Prevention

While protection from vector-borne diseases can take a number of forms, the proper use of a personal repellent is the only way to ensure total, continuous protection.  The primary reason for this is that the biting insects that transmit these deadly diseases are active throughout the day and night.  So, for example, the use of an insecticide- treated bednet as a means of protection against Dengue, where the mosquito (Aedes aegypti) which vectors the disease bites during day time, is unlikely to be effective (unless napping under the bednet during the day).

When used as directed, NOPIKEX is highly effective against ALL hematophagous insects, including those which are vectors for the following debilitating and often deadly diseases.

Disease

Transmitted by

Area

Malaria Mosquitoes Global tropical and subtropical areas
Dengue Mosquitoes Tropical Africa, South East Asia, South America and the Pacific
Yellow Fever Mosquitoes Tropical areas of Africa and Central and South America
Filariasis Mosquitoes, Black Flies Global tropical and subtropical areas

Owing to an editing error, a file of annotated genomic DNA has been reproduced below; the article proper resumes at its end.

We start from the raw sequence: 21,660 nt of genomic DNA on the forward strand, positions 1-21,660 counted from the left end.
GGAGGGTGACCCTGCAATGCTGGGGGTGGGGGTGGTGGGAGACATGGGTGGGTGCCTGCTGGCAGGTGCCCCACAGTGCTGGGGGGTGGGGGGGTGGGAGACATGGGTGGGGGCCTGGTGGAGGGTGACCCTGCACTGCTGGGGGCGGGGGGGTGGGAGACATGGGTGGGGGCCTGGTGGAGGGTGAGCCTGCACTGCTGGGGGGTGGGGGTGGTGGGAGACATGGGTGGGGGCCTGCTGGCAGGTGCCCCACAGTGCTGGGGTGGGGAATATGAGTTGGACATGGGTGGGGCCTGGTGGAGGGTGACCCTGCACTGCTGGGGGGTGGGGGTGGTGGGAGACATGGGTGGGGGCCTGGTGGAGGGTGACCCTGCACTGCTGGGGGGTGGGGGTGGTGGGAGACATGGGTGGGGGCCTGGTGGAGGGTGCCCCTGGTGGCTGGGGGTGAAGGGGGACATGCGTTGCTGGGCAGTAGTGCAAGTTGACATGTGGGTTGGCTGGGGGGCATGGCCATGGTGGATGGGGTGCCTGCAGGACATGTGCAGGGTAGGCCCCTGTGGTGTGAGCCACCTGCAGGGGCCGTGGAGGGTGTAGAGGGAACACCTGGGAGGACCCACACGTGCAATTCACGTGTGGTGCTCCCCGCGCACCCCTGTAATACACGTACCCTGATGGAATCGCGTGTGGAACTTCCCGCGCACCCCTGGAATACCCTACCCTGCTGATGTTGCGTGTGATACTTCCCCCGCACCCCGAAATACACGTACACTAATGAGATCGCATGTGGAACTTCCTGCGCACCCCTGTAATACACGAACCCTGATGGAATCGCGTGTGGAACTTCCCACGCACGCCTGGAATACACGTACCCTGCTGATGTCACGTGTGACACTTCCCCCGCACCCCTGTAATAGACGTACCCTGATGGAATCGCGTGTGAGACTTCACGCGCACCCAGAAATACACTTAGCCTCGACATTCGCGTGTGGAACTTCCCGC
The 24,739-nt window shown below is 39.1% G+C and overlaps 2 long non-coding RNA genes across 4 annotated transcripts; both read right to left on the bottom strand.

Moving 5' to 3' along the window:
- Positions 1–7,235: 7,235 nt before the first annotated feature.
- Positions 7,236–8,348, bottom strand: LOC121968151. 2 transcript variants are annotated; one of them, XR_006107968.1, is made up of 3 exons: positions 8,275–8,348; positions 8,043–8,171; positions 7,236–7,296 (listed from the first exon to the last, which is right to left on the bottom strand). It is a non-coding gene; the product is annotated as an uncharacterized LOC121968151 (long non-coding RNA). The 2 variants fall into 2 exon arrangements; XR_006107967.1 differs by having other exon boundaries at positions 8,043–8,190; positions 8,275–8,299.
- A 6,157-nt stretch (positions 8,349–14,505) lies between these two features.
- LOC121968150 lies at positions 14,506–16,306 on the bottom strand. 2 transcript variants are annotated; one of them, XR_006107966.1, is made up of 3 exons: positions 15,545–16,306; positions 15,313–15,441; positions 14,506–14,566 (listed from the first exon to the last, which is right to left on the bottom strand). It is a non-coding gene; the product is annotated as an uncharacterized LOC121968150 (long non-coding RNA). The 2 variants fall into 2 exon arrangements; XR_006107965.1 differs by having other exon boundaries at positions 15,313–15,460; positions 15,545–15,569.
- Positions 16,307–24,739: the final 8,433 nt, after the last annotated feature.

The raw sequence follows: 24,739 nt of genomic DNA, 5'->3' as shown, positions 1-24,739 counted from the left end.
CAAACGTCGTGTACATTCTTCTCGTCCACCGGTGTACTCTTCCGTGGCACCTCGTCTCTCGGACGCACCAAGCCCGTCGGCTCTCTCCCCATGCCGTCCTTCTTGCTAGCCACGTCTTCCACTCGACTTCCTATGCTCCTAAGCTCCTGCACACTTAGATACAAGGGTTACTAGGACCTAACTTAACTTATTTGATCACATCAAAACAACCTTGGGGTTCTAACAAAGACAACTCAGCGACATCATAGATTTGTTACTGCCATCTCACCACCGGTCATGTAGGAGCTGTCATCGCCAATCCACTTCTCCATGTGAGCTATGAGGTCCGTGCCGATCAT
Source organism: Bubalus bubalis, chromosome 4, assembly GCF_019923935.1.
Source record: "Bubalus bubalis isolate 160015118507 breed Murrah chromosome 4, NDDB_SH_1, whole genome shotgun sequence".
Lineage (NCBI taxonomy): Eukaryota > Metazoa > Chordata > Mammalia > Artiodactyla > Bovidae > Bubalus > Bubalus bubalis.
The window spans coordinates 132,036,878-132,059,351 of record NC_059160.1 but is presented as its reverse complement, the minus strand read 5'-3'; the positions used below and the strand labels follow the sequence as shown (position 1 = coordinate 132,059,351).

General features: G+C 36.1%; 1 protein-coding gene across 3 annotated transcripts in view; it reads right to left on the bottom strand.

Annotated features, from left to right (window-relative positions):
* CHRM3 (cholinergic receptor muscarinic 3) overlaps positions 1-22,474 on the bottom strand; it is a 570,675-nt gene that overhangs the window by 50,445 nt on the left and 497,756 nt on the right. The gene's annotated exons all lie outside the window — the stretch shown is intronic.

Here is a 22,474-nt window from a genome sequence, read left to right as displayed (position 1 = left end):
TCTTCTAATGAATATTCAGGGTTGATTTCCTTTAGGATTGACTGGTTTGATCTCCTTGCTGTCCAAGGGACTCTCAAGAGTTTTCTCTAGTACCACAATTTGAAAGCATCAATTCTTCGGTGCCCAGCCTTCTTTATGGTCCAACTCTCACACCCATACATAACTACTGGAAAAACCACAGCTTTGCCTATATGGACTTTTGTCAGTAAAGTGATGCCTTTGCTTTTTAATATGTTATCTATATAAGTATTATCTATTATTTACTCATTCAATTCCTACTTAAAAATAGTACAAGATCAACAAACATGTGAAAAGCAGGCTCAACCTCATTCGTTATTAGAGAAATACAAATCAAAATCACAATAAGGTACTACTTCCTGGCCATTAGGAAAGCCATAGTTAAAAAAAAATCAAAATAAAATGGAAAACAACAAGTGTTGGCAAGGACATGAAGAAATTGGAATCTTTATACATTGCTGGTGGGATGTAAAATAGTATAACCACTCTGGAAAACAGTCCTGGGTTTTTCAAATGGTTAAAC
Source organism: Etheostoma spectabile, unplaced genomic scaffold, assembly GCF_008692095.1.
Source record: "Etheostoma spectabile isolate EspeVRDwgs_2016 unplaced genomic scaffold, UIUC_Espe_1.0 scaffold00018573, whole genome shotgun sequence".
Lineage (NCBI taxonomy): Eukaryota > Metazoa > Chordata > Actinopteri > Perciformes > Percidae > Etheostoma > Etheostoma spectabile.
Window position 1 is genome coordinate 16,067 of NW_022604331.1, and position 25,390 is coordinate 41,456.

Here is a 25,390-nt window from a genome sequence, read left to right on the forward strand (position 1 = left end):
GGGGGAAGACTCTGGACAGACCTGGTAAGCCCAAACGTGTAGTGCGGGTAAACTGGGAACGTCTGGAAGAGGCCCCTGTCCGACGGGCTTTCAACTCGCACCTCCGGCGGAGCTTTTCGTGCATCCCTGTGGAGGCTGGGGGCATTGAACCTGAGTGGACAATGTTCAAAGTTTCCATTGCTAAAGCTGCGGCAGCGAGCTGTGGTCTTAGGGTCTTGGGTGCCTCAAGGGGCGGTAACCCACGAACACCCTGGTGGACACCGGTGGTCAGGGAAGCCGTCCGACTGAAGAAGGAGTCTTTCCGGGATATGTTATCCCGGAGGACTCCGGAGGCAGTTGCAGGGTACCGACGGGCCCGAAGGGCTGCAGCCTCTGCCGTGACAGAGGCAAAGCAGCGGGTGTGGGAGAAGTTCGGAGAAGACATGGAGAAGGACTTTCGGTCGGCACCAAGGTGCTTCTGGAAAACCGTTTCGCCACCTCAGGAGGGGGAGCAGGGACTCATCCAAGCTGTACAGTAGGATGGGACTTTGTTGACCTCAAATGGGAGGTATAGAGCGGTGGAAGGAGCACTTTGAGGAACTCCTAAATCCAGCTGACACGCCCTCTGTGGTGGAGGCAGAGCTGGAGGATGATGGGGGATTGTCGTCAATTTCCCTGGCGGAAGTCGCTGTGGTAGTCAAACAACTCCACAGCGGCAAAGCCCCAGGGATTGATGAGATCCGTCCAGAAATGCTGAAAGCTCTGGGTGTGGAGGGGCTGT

Leishmaniasis Sandflies Global tropical and subtropical areas including the Mediterranean
Chikungunya Mosquitoes Africa, Asia and the Indian subcontinent. In recent decades mosquito vectors of Chikungunya have spread to Europe and the Americas.
West Nile Virus Mosquitoes Africa, West Asia, the Middle East and the United States
Chagas Kissing Bugs Tropical South and Central America
Lyme Disease Ticks Europe, USA, Australia, China & Japan
Sleeping Sickness Tsetse Fly East, West and Central Southern Africa
Typhus Fever Ticks, Mites, Fleas, Lice Global
Plague Flea Global
Japanese B Encephalitis Mosquitoes The Far East and South East Asia
River Blindness Black Flies Africa, Latin America, Yemen
Tick-borne encephalitis Ticks Forested areas of Central & Eastern Europe, Scandinavia and former USSR
Crimean-Congo Haemorrhagic Fever Ticks Africa, the Balkans, the Middle East and Asia, in countries south of the 50th parallel north.

The spread of vector-borne diseases is only likely to increase, making personal protection a matter of necessity rather than choice.

Factors affecting the spread of vector-borne diseases include:

  • Unchecked urbanisation and population growth coupled with substandard housing and inadequate water, sewer and waste management systems.
  • The increased use of dams for irrigation and energy generation creating new breeding grounds for mosquitoes.
  • Increased aeroplane travel and freight movement transporting pathogens and vectors.
  • The increased movement of immigrants and refugees from endemic areas to non-endemic areas.
  • Climatic changes making it possible for vectors to breed and become established in areas previously not hospitable to them.